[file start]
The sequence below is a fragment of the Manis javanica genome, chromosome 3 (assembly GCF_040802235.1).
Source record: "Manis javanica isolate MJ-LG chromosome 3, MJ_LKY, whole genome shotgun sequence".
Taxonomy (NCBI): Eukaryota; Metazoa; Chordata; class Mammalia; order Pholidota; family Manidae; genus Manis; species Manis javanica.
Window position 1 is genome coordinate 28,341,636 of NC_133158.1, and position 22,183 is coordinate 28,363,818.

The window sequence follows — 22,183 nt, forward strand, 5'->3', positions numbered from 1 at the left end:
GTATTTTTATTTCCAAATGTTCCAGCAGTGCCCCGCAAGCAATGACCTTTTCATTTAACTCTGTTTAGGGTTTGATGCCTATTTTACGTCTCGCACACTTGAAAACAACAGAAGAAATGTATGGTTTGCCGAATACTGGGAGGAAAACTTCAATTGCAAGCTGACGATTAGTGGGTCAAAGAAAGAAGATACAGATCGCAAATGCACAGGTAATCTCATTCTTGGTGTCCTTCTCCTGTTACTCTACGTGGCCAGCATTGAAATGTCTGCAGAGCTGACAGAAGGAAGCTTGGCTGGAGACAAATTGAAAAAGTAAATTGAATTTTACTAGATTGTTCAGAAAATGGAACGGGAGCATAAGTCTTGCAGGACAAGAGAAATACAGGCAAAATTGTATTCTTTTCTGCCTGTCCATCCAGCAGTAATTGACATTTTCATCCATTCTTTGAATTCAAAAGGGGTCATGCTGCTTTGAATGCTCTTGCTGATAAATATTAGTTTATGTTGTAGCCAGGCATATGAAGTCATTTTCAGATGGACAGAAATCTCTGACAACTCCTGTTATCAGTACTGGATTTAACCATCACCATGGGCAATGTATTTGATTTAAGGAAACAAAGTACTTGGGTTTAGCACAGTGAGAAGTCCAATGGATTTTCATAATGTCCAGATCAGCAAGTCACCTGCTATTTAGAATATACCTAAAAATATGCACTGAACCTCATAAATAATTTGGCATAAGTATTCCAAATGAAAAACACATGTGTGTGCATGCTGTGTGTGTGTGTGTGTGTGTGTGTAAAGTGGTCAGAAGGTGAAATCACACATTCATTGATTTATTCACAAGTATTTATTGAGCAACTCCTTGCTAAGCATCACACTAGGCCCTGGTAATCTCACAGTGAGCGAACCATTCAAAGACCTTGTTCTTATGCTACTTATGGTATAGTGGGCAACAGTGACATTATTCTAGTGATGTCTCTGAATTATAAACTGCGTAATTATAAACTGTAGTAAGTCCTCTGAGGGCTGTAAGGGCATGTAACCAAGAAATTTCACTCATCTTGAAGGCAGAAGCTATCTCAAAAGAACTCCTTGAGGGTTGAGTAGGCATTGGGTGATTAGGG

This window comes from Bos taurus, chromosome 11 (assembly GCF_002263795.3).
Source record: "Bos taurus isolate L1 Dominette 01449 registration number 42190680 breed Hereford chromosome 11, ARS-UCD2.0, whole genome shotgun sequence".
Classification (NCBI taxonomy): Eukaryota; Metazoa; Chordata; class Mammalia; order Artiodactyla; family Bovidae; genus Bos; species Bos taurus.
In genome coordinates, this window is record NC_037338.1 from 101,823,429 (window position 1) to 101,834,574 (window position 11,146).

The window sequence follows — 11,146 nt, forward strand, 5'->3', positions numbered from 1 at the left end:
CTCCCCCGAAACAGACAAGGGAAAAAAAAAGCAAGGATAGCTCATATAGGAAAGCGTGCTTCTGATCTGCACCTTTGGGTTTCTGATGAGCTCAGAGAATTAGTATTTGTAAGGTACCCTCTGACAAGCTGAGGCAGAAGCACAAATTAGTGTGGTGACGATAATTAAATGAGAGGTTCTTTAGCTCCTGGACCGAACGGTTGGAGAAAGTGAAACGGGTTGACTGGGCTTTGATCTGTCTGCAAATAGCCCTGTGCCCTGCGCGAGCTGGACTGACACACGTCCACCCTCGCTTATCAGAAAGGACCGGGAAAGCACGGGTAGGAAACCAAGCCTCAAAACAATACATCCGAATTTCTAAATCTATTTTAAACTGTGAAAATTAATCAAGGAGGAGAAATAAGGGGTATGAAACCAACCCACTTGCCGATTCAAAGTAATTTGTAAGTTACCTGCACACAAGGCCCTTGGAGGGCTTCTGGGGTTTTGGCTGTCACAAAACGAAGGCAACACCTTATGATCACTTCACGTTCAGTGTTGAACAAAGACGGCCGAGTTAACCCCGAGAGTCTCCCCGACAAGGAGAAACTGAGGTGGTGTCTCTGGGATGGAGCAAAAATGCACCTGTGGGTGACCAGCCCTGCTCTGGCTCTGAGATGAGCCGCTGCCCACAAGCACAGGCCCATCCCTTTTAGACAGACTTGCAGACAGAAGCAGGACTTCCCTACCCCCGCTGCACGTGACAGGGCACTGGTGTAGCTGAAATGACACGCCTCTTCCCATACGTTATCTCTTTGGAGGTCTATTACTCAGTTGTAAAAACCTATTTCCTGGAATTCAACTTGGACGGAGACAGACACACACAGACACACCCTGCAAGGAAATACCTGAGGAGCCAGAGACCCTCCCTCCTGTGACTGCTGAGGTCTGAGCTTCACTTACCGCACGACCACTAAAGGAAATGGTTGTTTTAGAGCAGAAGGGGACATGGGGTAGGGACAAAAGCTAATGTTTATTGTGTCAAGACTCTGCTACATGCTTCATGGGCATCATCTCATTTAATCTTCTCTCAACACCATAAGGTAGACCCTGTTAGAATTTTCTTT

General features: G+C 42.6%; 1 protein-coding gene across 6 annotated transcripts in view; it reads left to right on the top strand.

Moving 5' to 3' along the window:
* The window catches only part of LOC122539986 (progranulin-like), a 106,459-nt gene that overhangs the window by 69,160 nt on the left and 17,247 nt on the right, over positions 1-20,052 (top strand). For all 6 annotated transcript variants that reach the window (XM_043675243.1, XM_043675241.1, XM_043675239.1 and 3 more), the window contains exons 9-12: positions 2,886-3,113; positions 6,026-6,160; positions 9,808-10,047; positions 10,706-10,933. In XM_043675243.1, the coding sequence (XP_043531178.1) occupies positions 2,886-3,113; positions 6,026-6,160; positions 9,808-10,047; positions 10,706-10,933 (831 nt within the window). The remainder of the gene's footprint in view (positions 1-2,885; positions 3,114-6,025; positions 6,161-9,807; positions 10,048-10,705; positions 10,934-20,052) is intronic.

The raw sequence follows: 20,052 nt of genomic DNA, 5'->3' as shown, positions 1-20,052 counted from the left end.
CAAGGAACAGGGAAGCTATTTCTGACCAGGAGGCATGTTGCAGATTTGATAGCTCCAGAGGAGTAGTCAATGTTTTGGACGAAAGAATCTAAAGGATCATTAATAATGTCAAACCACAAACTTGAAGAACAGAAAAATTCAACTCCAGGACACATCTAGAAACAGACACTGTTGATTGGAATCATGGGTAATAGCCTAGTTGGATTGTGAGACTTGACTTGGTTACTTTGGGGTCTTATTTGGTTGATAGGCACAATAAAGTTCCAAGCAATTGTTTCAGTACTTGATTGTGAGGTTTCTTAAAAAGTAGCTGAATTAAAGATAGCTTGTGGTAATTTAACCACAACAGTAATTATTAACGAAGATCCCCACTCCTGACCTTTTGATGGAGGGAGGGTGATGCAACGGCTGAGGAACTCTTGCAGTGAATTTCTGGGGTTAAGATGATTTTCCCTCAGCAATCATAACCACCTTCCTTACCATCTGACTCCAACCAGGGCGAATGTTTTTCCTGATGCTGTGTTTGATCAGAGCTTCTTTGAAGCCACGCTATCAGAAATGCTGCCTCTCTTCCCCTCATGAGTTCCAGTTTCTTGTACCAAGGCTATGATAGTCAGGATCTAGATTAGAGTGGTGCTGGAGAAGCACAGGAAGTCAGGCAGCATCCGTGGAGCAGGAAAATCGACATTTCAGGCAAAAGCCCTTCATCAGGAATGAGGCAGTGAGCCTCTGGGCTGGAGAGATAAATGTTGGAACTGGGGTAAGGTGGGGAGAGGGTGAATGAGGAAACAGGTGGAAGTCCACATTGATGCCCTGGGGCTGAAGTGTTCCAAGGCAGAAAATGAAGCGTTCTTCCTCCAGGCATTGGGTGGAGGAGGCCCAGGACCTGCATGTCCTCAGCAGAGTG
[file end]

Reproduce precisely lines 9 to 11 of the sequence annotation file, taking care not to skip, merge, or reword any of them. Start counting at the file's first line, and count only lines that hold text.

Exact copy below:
Classification (NCBI taxonomy): Eukaryota; Metazoa; Chordata; class Mammalia; order Artiodactyla; family Bovidae; genus Bos; species Bos taurus.
In genome coordinates, this window is record NC_037338.1 from 101,823,429 (window position 1) to 101,834,574 (window position 11,146).

The window sequence follows — 11,146 nt, forward strand, 5'->3', positions numbered from 1 at the left end: